Last year, the Batek village of Kuala Koh became infected with a mysterious illness that ultimately killed 15 villagers and hospitalized over 100 others. The mystery illness turned out to be measles. Over a year after the height of that epidemic, the question for today is how are the people of the village reacting to the COVID-19 pandemic, which is affecting Malaysia as well as most other places on earth?
The answer is that they are reacting to the current pandemic the same as they did to the epidemic last year: by fleeing into the forest. According to a recent news story in the Malaysia Chronicle, over 300 residents of Kuala Koh fled the village on October 5 when news of the latest spike in COVID-19 cases in Malaysia reached them.
Papan Majid, 47, was one of the villagers who spoke with the reporter. He said they moved deep into the forest out of fear of the coronavirus. Their fear is based in large part on memories of the epidemic last year. He lost two daughters last year, one day apart, from measles, and many members of his family are still grieving.
Since the pandemic reached Malaysia in mid-March, he said they have been frequently moving into the forest because the epidemic last year “keeps playing in our minds.” They only return to their village once every two weeks. He added to the reporter, “In the last seven months since the pandemic began, we have been living with unease and are worried that we are exposed to the virus.”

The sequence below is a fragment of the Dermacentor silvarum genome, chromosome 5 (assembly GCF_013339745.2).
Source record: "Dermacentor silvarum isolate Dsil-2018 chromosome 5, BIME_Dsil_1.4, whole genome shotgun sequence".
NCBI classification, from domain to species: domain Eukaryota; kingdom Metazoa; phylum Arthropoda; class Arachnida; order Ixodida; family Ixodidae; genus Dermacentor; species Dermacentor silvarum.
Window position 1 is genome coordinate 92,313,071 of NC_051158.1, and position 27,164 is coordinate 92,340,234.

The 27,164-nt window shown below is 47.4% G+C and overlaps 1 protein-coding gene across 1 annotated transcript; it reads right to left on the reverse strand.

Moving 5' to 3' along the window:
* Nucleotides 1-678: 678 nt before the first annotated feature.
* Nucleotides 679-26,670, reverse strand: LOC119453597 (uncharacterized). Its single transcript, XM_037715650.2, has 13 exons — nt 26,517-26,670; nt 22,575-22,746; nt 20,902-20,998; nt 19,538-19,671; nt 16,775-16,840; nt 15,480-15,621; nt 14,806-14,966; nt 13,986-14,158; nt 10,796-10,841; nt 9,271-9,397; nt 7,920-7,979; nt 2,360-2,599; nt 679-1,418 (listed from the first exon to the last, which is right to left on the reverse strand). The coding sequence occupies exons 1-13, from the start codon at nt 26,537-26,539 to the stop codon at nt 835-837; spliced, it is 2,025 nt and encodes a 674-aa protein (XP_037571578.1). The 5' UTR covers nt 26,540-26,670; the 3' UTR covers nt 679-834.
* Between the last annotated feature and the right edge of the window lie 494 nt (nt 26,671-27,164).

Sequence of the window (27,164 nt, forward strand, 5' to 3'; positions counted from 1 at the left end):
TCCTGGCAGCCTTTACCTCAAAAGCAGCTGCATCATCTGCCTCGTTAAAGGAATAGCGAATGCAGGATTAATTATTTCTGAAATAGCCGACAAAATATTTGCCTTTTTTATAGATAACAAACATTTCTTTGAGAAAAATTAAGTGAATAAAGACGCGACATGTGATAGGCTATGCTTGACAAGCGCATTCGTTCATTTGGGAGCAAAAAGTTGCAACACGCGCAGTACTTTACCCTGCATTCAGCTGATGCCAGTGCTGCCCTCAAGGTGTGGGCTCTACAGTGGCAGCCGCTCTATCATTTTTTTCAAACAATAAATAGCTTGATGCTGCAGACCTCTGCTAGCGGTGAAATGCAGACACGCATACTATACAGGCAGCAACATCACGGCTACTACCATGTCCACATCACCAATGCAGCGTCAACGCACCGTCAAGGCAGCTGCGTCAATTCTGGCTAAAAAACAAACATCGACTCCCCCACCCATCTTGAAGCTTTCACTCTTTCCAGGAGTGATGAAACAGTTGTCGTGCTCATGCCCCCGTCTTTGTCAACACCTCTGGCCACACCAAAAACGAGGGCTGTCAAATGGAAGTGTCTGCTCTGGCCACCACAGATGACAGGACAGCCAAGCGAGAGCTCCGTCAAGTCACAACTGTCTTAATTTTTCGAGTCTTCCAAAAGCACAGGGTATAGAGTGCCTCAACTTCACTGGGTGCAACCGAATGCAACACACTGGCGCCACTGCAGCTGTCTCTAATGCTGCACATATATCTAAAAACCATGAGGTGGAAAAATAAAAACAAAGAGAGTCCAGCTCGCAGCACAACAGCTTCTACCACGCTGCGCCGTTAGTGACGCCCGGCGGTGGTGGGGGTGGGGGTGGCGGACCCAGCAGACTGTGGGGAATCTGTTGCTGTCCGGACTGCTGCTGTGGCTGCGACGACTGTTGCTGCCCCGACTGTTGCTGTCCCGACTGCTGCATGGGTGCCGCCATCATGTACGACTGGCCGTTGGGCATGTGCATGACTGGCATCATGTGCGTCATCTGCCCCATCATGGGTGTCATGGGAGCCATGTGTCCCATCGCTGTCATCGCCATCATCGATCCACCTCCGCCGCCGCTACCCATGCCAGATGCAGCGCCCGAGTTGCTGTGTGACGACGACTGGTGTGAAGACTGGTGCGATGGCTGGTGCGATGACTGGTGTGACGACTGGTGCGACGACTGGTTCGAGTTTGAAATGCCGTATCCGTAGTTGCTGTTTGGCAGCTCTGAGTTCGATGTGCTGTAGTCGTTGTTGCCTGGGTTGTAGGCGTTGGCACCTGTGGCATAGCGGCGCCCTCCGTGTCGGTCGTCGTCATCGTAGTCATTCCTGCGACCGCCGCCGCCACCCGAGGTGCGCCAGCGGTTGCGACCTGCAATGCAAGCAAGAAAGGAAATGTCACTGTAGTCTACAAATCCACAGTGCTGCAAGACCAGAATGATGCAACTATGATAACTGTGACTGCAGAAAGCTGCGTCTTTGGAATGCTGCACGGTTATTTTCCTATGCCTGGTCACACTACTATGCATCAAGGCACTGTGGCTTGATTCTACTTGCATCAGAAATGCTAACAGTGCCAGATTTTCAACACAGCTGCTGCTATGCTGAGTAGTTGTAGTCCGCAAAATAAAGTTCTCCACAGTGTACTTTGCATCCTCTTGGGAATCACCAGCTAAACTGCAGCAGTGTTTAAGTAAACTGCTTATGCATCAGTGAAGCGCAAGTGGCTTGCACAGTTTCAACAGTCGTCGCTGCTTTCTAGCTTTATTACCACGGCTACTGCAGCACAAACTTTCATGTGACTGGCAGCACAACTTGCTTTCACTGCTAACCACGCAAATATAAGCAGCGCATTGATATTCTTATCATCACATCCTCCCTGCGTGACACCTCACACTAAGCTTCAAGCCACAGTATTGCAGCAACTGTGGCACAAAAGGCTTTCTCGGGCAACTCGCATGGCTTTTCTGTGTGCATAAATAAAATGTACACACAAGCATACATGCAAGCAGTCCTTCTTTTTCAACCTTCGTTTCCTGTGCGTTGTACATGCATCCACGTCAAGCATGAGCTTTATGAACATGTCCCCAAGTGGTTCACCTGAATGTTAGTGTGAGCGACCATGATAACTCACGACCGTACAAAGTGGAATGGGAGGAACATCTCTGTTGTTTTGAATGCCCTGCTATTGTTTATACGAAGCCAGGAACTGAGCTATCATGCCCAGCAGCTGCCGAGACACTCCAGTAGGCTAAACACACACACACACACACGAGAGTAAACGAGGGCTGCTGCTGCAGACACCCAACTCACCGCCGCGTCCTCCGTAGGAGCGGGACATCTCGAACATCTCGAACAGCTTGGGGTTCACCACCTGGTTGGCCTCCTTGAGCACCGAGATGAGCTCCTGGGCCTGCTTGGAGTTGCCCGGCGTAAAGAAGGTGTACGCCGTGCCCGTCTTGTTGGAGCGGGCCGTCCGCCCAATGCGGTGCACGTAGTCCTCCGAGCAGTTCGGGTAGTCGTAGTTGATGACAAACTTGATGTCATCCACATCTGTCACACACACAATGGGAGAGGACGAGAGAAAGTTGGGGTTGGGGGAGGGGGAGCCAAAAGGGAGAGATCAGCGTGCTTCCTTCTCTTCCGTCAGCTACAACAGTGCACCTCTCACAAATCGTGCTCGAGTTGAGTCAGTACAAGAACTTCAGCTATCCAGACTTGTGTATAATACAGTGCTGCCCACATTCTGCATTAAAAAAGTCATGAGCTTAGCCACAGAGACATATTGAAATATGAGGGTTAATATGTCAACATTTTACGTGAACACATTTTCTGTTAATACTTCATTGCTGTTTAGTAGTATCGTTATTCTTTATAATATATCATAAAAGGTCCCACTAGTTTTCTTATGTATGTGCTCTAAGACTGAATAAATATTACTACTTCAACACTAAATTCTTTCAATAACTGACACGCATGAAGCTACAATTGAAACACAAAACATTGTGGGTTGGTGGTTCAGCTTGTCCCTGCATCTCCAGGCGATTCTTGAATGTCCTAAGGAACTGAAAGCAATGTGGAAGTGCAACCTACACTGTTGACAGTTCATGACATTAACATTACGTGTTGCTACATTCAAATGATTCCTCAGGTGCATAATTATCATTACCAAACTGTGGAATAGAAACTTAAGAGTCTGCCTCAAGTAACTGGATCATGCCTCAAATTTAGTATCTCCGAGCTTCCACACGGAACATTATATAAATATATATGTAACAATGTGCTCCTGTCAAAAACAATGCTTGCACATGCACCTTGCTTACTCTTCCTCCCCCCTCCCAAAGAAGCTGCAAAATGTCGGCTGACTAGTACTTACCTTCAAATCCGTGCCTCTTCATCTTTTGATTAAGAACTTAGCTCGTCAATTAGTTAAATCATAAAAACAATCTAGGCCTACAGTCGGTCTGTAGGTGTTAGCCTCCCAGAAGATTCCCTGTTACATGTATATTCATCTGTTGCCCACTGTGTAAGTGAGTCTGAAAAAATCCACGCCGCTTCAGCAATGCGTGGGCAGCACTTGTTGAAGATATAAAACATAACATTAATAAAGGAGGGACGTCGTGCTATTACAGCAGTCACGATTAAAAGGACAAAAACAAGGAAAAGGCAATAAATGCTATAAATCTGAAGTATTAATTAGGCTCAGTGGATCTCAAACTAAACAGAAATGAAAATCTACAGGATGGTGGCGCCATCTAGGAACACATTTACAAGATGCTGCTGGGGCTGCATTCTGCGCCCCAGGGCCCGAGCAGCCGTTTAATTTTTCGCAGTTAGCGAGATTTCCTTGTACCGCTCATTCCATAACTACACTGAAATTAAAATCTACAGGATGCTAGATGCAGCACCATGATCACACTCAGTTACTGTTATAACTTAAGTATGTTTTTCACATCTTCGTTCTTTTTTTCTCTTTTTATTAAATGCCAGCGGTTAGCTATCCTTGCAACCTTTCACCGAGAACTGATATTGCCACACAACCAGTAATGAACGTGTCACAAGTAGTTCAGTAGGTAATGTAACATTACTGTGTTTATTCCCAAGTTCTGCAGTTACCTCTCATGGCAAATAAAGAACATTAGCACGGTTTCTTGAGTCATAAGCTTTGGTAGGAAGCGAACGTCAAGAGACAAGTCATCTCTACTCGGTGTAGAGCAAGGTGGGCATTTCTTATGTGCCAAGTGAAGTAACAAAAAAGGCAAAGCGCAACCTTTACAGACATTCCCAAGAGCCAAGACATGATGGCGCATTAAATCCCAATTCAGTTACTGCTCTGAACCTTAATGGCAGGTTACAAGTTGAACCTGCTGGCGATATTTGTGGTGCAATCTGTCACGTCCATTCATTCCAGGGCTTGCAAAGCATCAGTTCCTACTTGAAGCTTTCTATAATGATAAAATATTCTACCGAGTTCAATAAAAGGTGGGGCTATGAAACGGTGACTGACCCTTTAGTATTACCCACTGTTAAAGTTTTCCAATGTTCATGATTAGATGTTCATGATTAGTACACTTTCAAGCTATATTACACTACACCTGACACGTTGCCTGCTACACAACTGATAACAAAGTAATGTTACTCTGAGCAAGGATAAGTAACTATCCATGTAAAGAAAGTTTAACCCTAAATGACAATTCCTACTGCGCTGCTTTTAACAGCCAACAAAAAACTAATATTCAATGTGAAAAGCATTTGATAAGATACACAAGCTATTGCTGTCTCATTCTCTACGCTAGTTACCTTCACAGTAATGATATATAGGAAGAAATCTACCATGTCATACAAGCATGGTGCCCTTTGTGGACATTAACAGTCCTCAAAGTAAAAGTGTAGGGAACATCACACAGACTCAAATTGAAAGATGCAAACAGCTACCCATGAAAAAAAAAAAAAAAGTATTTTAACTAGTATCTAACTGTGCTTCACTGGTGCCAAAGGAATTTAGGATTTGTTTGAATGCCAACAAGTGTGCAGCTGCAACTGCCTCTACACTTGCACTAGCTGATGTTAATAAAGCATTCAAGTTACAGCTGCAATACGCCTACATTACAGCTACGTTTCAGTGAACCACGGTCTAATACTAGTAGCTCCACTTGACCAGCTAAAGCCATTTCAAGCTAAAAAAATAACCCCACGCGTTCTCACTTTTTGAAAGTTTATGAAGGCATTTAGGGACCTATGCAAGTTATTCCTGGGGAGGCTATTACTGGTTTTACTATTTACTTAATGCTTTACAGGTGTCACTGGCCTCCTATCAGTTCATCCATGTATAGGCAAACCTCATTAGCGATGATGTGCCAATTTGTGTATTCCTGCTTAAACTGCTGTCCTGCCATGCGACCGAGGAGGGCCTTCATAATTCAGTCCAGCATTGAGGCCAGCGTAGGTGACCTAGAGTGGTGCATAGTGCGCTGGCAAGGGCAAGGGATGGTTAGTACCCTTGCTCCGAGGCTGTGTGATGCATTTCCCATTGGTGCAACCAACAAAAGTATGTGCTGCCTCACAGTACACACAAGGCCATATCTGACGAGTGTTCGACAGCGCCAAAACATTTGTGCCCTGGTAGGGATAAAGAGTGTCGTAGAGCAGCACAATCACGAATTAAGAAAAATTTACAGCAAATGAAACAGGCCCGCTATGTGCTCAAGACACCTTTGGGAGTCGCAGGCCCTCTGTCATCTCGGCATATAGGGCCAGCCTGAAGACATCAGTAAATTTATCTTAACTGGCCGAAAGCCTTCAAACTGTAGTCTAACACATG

Pikas Langsat, 35, said that another reason his fellow villagers have moved back into the forest is that they want to have access to clean water. He added that the residents of Kuala Hoh do appreciate the pristine water and the availability of animals to hunt for their meals. He said the same thing as Papan: the community feels safer when they shelter in the forest.
Pikas concluded, “we feel protected from the pandemic when we stay in the forests and we move into other areas after two weeks.” Their most recent flight represents the 10th time the Batek of Kuala Koh have fled since the start of the pandemic in March.